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I know this is nearly identical to my previous post, but this version is intended for submission to How I Start.

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    Thanks for the dockerfile here. I just started playing with Rocket earlier today after having finished up the Rust book. I felt like Rocket might be a good first “real” project framework. Getting something static is easy enough, but I still think I have more reading to do regarding lifetimes.

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      Thanks for the dockerfile here.

      Unfortunately until cargo supports downloading crates only that Dockerfile is highly inefficient. That is for any code change it will have to download all crates over and over (thus not utilizing docker cache).

      Depending on your model you may also want to avoid using nightly (that this Dockerfile uses).

      Rocket, sadly, doesn’t support async functions yet.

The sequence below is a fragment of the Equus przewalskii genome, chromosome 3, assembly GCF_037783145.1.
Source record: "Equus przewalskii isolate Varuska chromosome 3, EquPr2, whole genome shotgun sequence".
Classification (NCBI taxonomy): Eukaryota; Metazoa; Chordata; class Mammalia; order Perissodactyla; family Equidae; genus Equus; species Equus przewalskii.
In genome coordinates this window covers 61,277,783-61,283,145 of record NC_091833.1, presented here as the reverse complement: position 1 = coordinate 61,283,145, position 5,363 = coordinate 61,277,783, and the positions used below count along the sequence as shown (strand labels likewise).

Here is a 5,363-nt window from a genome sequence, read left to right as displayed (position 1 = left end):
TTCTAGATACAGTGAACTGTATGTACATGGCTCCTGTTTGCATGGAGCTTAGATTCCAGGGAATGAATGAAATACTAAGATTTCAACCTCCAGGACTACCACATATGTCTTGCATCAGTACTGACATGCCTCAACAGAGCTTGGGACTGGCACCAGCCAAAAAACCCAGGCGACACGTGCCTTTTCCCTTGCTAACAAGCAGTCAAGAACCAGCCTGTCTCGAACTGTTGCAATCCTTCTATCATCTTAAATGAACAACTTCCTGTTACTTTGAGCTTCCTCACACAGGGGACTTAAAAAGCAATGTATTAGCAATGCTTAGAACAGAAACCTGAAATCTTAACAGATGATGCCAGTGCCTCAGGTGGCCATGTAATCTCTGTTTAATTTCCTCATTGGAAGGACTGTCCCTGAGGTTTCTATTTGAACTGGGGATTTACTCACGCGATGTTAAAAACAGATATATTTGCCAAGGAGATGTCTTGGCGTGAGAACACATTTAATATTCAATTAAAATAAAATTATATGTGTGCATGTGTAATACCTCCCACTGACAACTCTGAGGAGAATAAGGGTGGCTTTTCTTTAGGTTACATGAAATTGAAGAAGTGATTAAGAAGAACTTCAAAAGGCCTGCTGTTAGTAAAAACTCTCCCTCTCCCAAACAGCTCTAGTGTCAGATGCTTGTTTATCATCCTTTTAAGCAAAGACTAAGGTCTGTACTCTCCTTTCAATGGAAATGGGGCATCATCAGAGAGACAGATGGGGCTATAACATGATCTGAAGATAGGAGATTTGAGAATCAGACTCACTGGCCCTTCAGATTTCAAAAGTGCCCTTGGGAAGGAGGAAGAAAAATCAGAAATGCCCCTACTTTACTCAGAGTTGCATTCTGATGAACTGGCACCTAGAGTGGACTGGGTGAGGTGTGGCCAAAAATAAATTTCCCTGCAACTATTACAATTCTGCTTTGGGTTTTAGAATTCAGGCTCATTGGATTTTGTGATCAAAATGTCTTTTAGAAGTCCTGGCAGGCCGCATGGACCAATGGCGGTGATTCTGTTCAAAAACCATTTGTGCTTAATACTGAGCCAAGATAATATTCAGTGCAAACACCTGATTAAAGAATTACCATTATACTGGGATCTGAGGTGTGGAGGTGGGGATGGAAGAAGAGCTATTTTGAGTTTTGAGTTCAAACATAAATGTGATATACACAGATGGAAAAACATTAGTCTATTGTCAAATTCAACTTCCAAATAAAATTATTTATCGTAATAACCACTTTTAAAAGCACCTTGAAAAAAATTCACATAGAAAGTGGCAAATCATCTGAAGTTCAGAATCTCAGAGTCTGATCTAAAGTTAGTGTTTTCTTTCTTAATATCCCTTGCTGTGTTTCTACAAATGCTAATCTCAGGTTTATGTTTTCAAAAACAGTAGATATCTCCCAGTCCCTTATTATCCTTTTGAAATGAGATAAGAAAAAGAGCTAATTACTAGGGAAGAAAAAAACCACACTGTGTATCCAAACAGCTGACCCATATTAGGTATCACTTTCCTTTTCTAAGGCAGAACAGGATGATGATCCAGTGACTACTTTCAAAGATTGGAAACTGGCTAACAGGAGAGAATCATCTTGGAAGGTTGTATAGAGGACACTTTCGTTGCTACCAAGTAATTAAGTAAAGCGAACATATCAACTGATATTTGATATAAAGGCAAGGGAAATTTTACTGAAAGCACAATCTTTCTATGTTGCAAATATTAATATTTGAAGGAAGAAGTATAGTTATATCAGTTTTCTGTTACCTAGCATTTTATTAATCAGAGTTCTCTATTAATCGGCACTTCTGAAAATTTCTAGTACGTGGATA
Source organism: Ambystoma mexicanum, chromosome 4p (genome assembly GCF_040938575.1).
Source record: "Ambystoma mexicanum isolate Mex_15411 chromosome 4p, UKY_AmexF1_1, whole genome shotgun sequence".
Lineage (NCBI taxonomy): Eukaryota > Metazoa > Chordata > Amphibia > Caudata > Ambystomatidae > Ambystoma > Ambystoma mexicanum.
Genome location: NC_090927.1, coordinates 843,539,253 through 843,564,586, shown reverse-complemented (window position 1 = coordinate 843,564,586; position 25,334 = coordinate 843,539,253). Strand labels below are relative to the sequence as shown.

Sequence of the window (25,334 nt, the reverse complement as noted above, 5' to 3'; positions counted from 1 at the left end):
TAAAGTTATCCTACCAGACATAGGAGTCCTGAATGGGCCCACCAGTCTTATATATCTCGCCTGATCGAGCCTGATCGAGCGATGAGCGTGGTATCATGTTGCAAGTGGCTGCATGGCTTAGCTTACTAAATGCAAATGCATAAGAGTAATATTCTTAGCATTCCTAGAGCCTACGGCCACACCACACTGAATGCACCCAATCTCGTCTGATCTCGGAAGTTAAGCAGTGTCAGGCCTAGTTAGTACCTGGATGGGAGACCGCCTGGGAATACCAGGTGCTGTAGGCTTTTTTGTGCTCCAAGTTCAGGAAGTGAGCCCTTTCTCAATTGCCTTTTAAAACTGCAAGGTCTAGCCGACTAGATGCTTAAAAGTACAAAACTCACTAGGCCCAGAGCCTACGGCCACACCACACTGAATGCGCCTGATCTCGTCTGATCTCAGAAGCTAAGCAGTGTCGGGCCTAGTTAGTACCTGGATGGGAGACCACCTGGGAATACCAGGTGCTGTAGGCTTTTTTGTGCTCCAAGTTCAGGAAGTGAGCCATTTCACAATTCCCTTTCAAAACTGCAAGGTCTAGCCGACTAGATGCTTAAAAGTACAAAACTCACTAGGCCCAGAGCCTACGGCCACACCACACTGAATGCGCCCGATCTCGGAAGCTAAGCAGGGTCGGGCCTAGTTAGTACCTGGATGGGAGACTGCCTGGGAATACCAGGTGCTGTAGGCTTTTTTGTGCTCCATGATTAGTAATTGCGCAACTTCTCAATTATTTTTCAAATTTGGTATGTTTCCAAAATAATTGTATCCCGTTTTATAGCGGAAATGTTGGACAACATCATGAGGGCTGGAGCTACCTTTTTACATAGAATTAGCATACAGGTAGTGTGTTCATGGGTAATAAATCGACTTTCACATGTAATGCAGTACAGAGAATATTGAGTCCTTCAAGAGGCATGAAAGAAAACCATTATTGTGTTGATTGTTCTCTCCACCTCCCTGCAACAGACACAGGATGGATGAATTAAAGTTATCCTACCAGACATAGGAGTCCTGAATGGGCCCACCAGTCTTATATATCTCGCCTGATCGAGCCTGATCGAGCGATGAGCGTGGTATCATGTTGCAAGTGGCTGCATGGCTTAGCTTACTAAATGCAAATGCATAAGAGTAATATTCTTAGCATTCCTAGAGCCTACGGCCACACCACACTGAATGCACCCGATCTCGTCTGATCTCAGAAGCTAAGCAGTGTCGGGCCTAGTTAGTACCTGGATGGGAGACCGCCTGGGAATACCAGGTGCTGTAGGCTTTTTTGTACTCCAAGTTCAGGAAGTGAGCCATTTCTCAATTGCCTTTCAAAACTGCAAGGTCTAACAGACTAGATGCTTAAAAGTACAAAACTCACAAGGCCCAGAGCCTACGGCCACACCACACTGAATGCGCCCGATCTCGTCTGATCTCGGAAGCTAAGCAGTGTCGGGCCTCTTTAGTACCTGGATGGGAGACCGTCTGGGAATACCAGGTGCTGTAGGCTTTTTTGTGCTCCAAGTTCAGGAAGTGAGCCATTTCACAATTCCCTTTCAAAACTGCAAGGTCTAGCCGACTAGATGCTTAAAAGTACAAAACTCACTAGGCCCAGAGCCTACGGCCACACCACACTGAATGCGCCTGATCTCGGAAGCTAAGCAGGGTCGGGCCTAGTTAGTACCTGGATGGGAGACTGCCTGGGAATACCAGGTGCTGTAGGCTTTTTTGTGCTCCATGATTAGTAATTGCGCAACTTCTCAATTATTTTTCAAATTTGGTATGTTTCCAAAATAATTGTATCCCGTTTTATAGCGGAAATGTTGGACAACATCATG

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        Nix to the rescue :). I use a combination of crate2nix which uses buildRustCrate to realize each crate in its own Nix store path plus dockerTools.buildLayeredImage to build a Docker image from a Nix derivation.

        Most builds Docker image builds only take 1-2 seconds that way.

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          Thanks for the links. Any recommendations outside of warp that are worth looking at?

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            Rocket, sadly, doesn’t support async functions yet

            It’s not that sad because async Rust is generally a poor engineering decision unless you’re building a load balancer.

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              Quoting from your linked comment:

              Only good for load balancers that don’t do any CPU work anyway, which is exactly what the company behind tokio does. async-std got hijacked by ferrous to try to sell more Rust trainings, because it introduces so many hazards that you need to be educated to avoid.